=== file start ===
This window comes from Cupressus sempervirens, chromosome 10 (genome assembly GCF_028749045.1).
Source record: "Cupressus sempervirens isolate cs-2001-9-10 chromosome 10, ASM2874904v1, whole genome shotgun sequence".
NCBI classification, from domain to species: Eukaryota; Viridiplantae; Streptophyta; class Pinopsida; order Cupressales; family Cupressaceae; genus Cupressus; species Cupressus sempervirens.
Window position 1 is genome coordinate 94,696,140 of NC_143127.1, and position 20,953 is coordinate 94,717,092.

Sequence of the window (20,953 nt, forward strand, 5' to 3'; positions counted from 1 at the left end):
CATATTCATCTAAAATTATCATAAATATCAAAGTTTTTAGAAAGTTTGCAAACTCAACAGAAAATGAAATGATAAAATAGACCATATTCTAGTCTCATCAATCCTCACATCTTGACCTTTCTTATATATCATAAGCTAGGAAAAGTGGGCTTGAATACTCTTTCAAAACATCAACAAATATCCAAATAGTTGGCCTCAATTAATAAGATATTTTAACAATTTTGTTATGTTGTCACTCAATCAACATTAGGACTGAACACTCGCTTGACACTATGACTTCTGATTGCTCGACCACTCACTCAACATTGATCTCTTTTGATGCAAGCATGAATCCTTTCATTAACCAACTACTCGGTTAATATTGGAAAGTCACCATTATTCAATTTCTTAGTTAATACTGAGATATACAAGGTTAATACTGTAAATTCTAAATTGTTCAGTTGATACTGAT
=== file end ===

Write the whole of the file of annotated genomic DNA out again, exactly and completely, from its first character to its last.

This window comes from Cupressus sempervirens, chromosome 10 (genome assembly GCF_028749045.1).
Source record: "Cupressus sempervirens isolate cs-2001-9-10 chromosome 10, ASM2874904v1, whole genome shotgun sequence".
NCBI classification, from domain to species: Eukaryota; Viridiplantae; Streptophyta; class Pinopsida; order Cupressales; family Cupressaceae; genus Cupressus; species Cupressus sempervirens.
Window position 1 is genome coordinate 94,696,140 of NC_143127.1, and position 20,953 is coordinate 94,717,092.

Sequence of the window (20,953 nt, forward strand, 5' to 3'; positions counted from 1 at the left end):
CATATTCATCTAAAATTATCATAAATATCAAAGTTTTTAGAAAGTTTGCAAACTCAACAGAAAATGAAATGATAAAATAGACCATATTCTAGTCTCATCAATCCTCACATCTTGACCTTTCTTATATATCATAAGCTAGGAAAAGTGGGCTTGAATACTCTTTCAAAACATCAACAAATATCCAAATAGTTGGCCTCAATTAATAAGATATTTTAACAATTTTGTTATGTTGTCACTCAATCAACATTAGGACTGAACACTCGCTTGACACTATGACTTCTGATTGCTCGACCACTCACTCAACATTGATCTCTTTTGATGCAAGCATGAATCCTTTCATTAACCAACTACTCGGTTAATATTGGAAAGTCACCATTATTCAATTTCTTAGTTAATACTGAGATATACAAGGTTAATACTGTAAATTCTAAATTGTTCAGTTGATACTGAT